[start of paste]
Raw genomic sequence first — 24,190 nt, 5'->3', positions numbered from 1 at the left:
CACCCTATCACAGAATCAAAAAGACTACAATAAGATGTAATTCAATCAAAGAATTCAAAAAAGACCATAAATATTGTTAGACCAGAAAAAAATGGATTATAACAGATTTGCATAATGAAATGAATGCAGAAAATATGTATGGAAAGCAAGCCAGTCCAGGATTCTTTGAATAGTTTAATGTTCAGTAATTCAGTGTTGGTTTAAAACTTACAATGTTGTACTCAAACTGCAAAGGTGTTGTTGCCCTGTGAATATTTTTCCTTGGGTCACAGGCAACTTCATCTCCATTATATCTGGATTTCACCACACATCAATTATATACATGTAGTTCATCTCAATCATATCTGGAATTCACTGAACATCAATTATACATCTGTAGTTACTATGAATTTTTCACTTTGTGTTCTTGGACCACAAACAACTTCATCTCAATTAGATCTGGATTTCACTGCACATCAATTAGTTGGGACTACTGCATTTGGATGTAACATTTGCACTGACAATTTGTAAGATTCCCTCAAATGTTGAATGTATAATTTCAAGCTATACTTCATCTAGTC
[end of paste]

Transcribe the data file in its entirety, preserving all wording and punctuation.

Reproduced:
Raw genomic sequence first — 24,190 nt, 5'->3', positions numbered from 1 at the left:
CACCCTATCACAGAATCAAAAAGACTACAATAAGATGTAATTCAATCAAAGAATTCAAAAAAGACCATAAATATTGTTAGACCAGAAAAAAATGGATTATAACAGATTTGCATAATGAAATGAATGCAGAAAATATGTATGGAAAGCAAGCCAGTCCAGGATTCTTTGAATAGTTTAATGTTCAGTAATTCAGTGTTGGTTTAAAACTTACAATGTTGTACTCAAACTGCAAAGGTGTTGTTGCCCTGTGAATATTTTTCCTTGGGTCACAGGCAACTTCATCTCCATTATATCTGGATTTCACCACACATCAATTATATACATGTAGTTCATCTCAATCATATCTGGAATTCACTGAACATCAATTATACATCTGTAGTTACTATGAATTTTTCACTTTGTGTTCTTGGACCACAAACAACTTCATCTCAATTAGATCTGGATTTCACTGCACATCAATTAGTTGGGACTACTGCATTTGGATGTAACATTTGCACTGACAATTTGTAAGATTCCCTCAAATGTTGAATGTATAATTTCAAGCTATACTTCATCTAGTC